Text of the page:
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There's hope for troubled properties in Coaldale

  • CHRIS PARKER/TIMES NEWS Ruthanne Kehl pleads with council to do something about the mold-infested vacant house that is attached to her home at 134 W. Ridge St.
    CHRIS PARKER/TIMES NEWS Ruthanne Kehl pleads with council to do something about the mold-infested vacant house that is attached to her home at 134 W. Ridge St.
Published October 12. 2011 05:01PM

Coaldale council on Tuesday was deluged by complaints about flooding and dilapidated properties.

But the angst was tempered by a couple dashes of hope: Council awarded the job of tearing down a long vacant and neglected double home at 119-121 Greenwood St. to Walsh Construction and Excavating, Jim Thorpe, for $11,200.

And, council President Susan Solt also told the frustrated owners of a home attached to a vacant, mold-infested house at 132 W. Ridge St. that a man who owns other properties in the borough may be interested in buying the troublesome property.

Council also will send an engineer to inspect drainage along Water Street and will have borough Supervisor Kenny Hankey look at a flooding problem along Fisher Avenue.

Ruthanne and Ron Kehl, who live at 134 W. Ridge St., are at wit's end. they have been pleading with council, as well as state and federal agencies, to do something about the attached house, which has been vacant since the owner was forced by the borough to leave in April, 2010 after a long-neglected water leak damaged the house too much to make it safe for human habitation.

The roof continues to leak between the adjoining wall, and the water from that and flooding in an adjacent lot have resulted in the empty house becoming overwhelmed by mold. The Kehl's have been battling the creeping mold infestation and a burgeoning rat problem.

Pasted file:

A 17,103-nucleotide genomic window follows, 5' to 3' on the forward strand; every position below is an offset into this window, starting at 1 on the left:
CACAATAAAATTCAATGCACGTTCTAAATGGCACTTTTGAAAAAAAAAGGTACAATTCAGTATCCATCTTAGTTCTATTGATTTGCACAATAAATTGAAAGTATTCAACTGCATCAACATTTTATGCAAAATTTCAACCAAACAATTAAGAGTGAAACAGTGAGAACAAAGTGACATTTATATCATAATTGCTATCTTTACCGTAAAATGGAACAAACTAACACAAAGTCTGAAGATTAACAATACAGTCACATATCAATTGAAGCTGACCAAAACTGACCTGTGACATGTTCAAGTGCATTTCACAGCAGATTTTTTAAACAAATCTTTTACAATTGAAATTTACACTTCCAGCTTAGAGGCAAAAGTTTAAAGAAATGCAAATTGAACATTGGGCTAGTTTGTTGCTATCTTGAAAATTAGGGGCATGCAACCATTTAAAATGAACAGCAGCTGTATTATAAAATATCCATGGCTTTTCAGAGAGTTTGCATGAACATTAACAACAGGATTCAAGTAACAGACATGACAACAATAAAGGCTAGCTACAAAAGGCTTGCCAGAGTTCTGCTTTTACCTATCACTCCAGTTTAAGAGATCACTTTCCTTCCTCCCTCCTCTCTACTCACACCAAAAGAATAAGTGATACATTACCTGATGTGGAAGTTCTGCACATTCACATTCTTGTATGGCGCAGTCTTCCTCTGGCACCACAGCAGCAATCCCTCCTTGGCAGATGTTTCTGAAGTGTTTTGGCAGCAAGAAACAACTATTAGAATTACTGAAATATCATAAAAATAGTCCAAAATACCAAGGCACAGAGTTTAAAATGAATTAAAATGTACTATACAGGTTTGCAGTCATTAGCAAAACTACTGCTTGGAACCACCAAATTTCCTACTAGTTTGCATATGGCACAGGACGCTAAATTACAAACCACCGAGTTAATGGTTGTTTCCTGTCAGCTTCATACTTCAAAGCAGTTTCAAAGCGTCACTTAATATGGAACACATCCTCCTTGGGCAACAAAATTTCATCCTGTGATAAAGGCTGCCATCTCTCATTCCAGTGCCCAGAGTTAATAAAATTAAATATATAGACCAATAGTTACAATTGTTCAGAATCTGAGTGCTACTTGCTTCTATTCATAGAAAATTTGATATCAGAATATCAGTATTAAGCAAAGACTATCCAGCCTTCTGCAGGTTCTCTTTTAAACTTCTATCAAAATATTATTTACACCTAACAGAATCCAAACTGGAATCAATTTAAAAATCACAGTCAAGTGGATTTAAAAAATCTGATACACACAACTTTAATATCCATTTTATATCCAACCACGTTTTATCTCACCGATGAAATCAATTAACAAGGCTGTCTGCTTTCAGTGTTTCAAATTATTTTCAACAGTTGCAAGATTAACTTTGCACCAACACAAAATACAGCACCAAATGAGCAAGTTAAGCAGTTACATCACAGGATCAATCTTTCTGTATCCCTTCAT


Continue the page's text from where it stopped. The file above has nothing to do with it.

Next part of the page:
Council has said it can do nothing because it did not have a code enforcement officer.

However, Ruthanne Kehl told council on Tuesday that Police Chief Tim Delaney came out on Sept. 22 and took pictures and videos of the interior of the house.

Solt said the potential buyer, whom she did not identify, is in touch with the homeowner. The house, Solt said, is up for tax sale.

Solicitor Michael Greek said he has sent a letter to the owner, who is Lisa O'Brien, according to Schuylkill County property records.

Council on Tuesday hired a part-time code enforcement officer, Jamie Lee Nicholas. That should get the citation process rolling again.

That's also good news for borough resident Karen O'Brien. She asked council to again condemn an attached vacant house because of it's state of disrepair. The house was recently sold, but its new owner has failed to respond to her attempts at contact.

Council also heard from residents about flooding believed to have been triggered by a paving project on Fisher Avenue. Ernie Hill, Mike Doerr and Nancy Carnes said their properties flooded after the project raised the middle of the road so that storm water runs off the edge.

Council agreed to have its engineer, Alfred Benesch & Co., inspect the road to see how best to fix the problem.

Steve Tentylo of 226 Water St. asked council to fix a drainage problem that's sending raw sewage into his basement during heavy rains. The problem, Tentylo said, was that the borough put in a new 8-inch main last October. But the new pipe narrows to 6-inches at one point, and that is too small to handle the flow of storm water.

Adding to the problem is that in 2006 the borough plugged a pipe that once fed sewer discharge from a nearby property, whose owners did not connect to the borough system, into a creek. Now, Tentylo said, the sewer and storm water combine during periods of heavy rain and back up into his basement. Solt said council would contact Benesch to come out to inspect the pipes and suggest solutions.

Councilman Tom Keerans suggested council write to the sewer authority and ask it to pursue illegal storm water/sewer hookups to prevent such problems.

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